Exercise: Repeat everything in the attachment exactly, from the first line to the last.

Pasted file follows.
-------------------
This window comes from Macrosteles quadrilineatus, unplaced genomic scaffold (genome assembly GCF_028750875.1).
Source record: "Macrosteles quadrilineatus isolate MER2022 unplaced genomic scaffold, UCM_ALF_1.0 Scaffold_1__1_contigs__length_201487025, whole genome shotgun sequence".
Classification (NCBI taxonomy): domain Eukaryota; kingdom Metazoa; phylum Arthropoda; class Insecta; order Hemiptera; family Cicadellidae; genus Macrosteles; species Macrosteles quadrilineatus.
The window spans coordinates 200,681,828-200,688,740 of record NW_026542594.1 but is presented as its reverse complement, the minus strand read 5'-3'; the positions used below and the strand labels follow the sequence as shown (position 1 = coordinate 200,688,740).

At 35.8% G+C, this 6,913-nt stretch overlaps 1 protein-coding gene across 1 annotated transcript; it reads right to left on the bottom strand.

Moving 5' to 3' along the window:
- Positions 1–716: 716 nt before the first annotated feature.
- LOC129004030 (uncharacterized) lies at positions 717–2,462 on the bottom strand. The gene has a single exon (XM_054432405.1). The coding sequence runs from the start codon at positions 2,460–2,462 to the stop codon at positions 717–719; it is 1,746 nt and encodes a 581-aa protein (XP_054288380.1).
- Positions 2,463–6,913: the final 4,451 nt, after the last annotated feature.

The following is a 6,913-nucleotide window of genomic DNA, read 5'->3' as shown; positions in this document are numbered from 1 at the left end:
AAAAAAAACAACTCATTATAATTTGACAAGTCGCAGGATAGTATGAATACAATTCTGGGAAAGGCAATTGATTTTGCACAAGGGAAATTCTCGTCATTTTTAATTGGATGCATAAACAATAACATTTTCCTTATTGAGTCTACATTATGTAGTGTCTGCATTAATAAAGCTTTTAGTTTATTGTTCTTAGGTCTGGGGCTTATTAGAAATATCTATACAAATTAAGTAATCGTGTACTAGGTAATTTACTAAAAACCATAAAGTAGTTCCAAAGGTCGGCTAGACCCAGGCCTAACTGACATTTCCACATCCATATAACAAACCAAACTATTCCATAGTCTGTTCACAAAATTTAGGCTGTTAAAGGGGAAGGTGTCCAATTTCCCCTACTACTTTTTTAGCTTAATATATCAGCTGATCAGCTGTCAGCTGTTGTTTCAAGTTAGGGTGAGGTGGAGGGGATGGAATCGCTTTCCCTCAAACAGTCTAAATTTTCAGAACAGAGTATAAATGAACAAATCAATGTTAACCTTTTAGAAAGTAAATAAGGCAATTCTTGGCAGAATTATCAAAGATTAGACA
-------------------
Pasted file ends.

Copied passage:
This window comes from Macrosteles quadrilineatus, unplaced genomic scaffold (genome assembly GCF_028750875.1).
Source record: "Macrosteles quadrilineatus isolate MER2022 unplaced genomic scaffold, UCM_ALF_1.0 Scaffold_1__1_contigs__length_201487025, whole genome shotgun sequence".
Classification (NCBI taxonomy): domain Eukaryota; kingdom Metazoa; phylum Arthropoda; class Insecta; order Hemiptera; family Cicadellidae; genus Macrosteles; species Macrosteles quadrilineatus.
The window spans coordinates 200,681,828-200,688,740 of record NW_026542594.1 but is presented as its reverse complement, the minus strand read 5'-3'; the positions used below and the strand labels follow the sequence as shown (position 1 = coordinate 200,688,740).

At 35.8% G+C, this 6,913-nt stretch overlaps 1 protein-coding gene across 1 annotated transcript; it reads right to left on the bottom strand.

Moving 5' to 3' along the window:
- Positions 1–716: 716 nt before the first annotated feature.
- LOC129004030 (uncharacterized) lies at positions 717–2,462 on the bottom strand. The gene has a single exon (XM_054432405.1). The coding sequence runs from the start codon at positions 2,460–2,462 to the stop codon at positions 717–719; it is 1,746 nt and encodes a 581-aa protein (XP_054288380.1).
- Positions 2,463–6,913: the final 4,451 nt, after the last annotated feature.

The following is a 6,913-nucleotide window of genomic DNA, read 5'->3' as shown; positions in this document are numbered from 1 at the left end:
AAAAAAAACAACTCATTATAATTTGACAAGTCGCAGGATAGTATGAATACAATTCTGGGAAAGGCAATTGATTTTGCACAAGGGAAATTCTCGTCATTTTTAATTGGATGCATAAACAATAACATTTTCCTTATTGAGTCTACATTATGTAGTGTCTGCATTAATAAAGCTTTTAGTTTATTGTTCTTAGGTCTGGGGCTTATTAGAAATATCTATACAAATTAAGTAATCGTGTACTAGGTAATTTACTAAAAACCATAAAGTAGTTCCAAAGGTCGGCTAGACCCAGGCCTAACTGACATTTCCACATCCATATAACAAACCAAACTATTCCATAGTCTGTTCACAAAATTTAGGCTGTTAAAGGGGAAGGTGTCCAATTTCCCCTACTACTTTTTTAGCTTAATATATCAGCTGATCAGCTGTCAGCTGTTGTTTCAAGTTAGGGTGAGGTGGAGGGGATGGAATCGCTTTCCCTCAAACAGTCTAAATTTTCAGAACAGAGTATAAATGAACAAATCAATGTTAACCTTTTAGAAAGTAAATAAGGCAATTCTTGGCAGAATTATCAAAGATTAGACA